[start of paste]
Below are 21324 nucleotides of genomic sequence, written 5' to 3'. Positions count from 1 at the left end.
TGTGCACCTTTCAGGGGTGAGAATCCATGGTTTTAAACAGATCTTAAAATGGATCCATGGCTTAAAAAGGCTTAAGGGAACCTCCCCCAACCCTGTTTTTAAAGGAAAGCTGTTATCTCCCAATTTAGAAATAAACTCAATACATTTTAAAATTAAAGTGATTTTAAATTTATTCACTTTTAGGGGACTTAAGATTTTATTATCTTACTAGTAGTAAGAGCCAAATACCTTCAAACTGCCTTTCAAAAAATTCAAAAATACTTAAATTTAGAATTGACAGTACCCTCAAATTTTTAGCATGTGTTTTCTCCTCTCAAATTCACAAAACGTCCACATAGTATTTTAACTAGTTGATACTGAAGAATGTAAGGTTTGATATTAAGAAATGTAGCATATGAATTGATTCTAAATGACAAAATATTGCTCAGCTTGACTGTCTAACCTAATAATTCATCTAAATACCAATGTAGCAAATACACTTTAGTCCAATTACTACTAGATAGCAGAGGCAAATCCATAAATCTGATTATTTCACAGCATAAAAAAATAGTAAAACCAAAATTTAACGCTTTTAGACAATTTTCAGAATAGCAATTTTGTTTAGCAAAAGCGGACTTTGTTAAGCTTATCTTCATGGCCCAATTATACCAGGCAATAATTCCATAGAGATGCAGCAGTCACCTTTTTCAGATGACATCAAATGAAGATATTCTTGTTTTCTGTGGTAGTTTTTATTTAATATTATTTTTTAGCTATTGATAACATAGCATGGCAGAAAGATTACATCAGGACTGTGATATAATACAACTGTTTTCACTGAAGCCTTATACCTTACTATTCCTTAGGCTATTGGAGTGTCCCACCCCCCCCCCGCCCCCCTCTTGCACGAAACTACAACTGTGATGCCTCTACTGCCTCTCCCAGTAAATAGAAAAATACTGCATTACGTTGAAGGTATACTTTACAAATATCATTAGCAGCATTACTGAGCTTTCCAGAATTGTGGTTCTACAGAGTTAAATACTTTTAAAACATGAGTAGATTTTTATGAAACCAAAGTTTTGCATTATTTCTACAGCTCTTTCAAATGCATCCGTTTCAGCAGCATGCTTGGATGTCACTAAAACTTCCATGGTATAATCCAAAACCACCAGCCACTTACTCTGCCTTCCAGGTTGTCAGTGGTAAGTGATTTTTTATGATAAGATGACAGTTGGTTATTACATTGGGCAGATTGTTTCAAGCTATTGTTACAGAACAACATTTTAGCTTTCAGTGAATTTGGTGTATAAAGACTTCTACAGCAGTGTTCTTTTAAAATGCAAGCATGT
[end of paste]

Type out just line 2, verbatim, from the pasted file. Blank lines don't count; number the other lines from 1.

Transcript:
TGTGCACCTTTCAGGGGTGAGAATCCATGGTTTTAAACAGATCTTAAAATGGATCCATGGCTTAAAAAGGCTTAAGGGAACCTCCCCCAACCCTGTTTTTAAAGGAAAGCTGTTATCTCCCAATTTAGAAATAAACTCAATACATTTTAAAATTAAAGTGATTTTAAATTTATTCACTTTTAGGGGACTTAAGATTTTATTATCTTACTAGTAGTAAGAGCCAAATACCTTCAAACTGCCTTTCAAAAAATTCAAAAATACTTAAATTTAGAATTGACAGTACCCTCAAATTTTTAGCATGTGTTTTCTCCTCTCAAATTCACAAAACGTCCACATAGTATTTTAACTAGTTGATACTGAAGAATGTAAGGTTTGATATTAAGAAATGTAGCATATGAATTGATTCTAAATGACAAAATATTGCTCAGCTTGACTGTCTAACCTAATAATTCATCTAAATACCAATGTAGCAAATACACTTTAGTCCAATTACTACTAGATAGCAGAGGCAAATCCATAAATCTGATTATTTCACAGCATAAAAAAATAGTAAAACCAAAATTTAACGCTTTTAGACAATTTTCAGAATAGCAATTTTGTTTAGCAAAAGCGGACTTTGTTAAGCTTATCTTCATGGCCCAATTATACCAGGCAATAATTCCATAGAGATGCAGCAGTCACCTTTTTCAGATGACATCAAATGAAGATATTCTTGTTTTCTGTGGTAGTTTTTATTTAATATTATTTTTTAGCTATTGATAACATAGCATGGCAGAAAGATTACATCAGGACTGTGATATAATACAACTGTTTTCACTGAAGCCTTATACCTTACTATTCCTTAGGCTATTGGAGTGTCCCACCCCCCCCCCGCCCCCCTCTTGCACGAAACTACAACTGTGATGCCTCTACTGCCTCTCCCAGTAAATAGAAAAATACTGCATTACGTTGAAGGTATACTTTACAAATATCATTAGCAGCATTACTGAGCTTTCCAGAATTGTGGTTCTACAGAGTTAAATACTTTTAAAACATGAGTAGATTTTTATGAAACCAAAGTTTTGCATTATTTCTACAGCTCTTTCAAATGCATCCGTTTCAGCAGCATGCTTGGATGTCACTAAAACTTCCATGGTATAATCCAAAACCACCAGCCACTTACTCTGCCTTCCAGGTTGTCAGTGGTAAGTGATTTTTTATGATAAGATGACAGTTGGTTATTACATTGGGCAGATTGTTTCAAGCTATTGTTACAGAACAACATTTTAGCTTTCAGTGAATTTGGTGTATAAAGACTTCTACAGCAGTGTTCTTTTAAAATGCAAGCATGT